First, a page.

Reassessing the viral spread of COVID-19, South Florida federal courts took the unprecedented step of waiving in-person appearances by criminal defendants with their consent.
The sweeping order issued Saturday by U.S. District Chief Judge K. Michael Moore in Miami covered the criminal pipeline from initial appearances to sentencing, offering video or phone appearances as an option.
Until now, the hearings where defendants would normally be present to meet constitutional requirements where being conducted, but civil and criminal trials had been suspended.
Moore decided the order would last 90 days with room for an extension. A previous order suspending trials lasts only until April 27. Grand jury proceedings were an exception to court cutbacks until Thursday when Moore also put off grand jury operations until April 27.
Miami criminal defense attorney Joel Hirschhorn, who wrapped up the last criminal trial Tuesday before virus-related restrictions took effect in the Southern District of Florida, called the order “ smart, well-written and intended.”
Defense attorney and former federal prosecutor David Weinstein of Hinshaw & Culbertson in Coral Gables said, “Overall, this shows the continued progressive nature of the federal courts and Chief Judge Moore to embrace technology to prevent the district courts from coming to a complete standstill.”
Weinstein noted trials were excluded from the order “as the constitutional issues in those proceedings are voluminous and most likely difficult to resolve.” Removal hearings, the federal equivalent of extradition, is “one area that will present difficulty” because they often involve witnesses from outside the area.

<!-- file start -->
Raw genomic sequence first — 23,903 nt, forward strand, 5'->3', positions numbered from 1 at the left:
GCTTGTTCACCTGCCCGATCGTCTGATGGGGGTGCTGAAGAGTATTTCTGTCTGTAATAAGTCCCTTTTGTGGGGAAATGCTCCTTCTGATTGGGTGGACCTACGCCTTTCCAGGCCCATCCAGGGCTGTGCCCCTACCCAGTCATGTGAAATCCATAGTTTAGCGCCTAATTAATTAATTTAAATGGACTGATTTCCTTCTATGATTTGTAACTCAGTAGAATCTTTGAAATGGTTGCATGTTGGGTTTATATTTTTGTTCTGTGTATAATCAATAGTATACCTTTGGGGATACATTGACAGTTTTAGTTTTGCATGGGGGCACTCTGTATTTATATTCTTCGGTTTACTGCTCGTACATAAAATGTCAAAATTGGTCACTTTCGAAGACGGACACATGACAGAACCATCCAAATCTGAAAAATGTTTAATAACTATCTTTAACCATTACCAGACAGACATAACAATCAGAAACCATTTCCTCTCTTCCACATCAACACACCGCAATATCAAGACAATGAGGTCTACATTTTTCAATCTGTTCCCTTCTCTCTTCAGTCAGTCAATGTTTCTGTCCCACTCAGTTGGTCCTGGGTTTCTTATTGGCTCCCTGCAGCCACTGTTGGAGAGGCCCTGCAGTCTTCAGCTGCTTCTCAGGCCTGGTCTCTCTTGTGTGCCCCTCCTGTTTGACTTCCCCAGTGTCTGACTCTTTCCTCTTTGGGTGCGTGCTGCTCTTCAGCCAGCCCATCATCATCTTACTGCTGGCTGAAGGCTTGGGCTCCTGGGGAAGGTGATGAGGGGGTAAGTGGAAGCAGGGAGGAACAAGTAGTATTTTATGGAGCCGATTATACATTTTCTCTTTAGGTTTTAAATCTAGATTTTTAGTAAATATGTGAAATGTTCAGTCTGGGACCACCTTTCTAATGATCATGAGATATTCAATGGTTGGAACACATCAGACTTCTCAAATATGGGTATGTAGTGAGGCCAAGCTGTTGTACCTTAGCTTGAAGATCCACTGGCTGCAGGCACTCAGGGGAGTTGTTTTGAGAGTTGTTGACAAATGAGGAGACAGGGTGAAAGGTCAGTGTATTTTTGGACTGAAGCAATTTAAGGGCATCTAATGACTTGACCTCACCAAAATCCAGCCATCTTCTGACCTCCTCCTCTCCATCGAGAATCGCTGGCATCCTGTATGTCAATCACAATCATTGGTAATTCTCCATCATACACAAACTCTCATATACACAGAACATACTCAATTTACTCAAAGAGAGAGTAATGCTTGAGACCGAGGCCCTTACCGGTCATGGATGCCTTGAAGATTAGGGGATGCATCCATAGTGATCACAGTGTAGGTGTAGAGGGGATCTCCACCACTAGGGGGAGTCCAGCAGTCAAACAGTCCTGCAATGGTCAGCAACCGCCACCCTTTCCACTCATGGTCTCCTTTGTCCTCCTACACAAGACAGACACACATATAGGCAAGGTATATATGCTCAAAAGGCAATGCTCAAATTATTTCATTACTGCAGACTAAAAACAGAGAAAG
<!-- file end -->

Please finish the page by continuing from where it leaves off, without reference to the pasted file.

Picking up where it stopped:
Miami criminal defense attorney Dennis Kainen of Weisberg Kainen Mark, a former president of the Federal Bar Association’s South Florida chapter, said, “Undoubtedly, there are due process compromises with this order but with the unprecedented reality, I think it is well-crafted.” He suggested revisiting pretrial detention orders, saying, “The court should consider that the threat of the virus is more pronounced in close quarters such as the Federal Detention Center.”
Moore said he was acting based on the findings of the U.S. Judicial Conference under the CARES Act, the wide-ranging relief package signed Friday by President Donald Trump. As of Sunday, the conference’s website on the coronavirus pandemic was last updated Thursday to note criminal trials were suspended in Seattle.
South Florida federal courts pulled back to remote operations and in-person appearances only for essential hearings under Moore’s first pandemic order March 18.
Starting Monday, U.S. bankruptcy courts in South Florida are closed to in-person visits indefinitely.
State courts acted earlier to scale back operations, but the restrictions are set to expire April 17.
In Miami-Dade, courts have issued alerts about four people infected with the virus who worked in courthouses.
On Friday, an alert was issued for people who may have been exposed to a sick worker in Hialeah Courthouse Rooms 202 and 203 on March 9, the North Dade Justice Center Rooms 215 and 216 on March 16 and the Coral Gables Courthouse Rooms 105 and 108 on March 17.
Previous advisories covered the coronavirus contracted by two jail guards who worked in Courtrooms 2-7, 3-2 and 7-2 from March 16-19 and another court employee who worked in Circuit Judge William Altfield’s Courtroom 6-2 at the Richard E. Gerstein Justice Building on March 10 and 11.
Visitors were advised to watch for the development of a fever, cough or difficulty breathing for two weeks.
Miami-Dade courts cut back to only emergency and constitutionally mandated proceedings March 17, and most clerks are working remotely.
Broward Circuit Court closed its courthouses March 16, which shuttered the clerk’s offices since they operate in the courthouses.
Palm Beach Circuit Court is open only for essential operations.
As of Monday morning, Florida had 5,473 coronavirus cases including 1,608 in Miami-Dade County, 1,129 in Broward County and 407 in Palm Beach County. A total of 63 people died.
The U.S. death toll passed 2,000 over the weekend, but Dr. Anthony Fauci, director of the National Institute of Allergy and Infectious Diseases, told CNN on Sunday that deaths could rise to 100,000 to 200,000.
Read the order: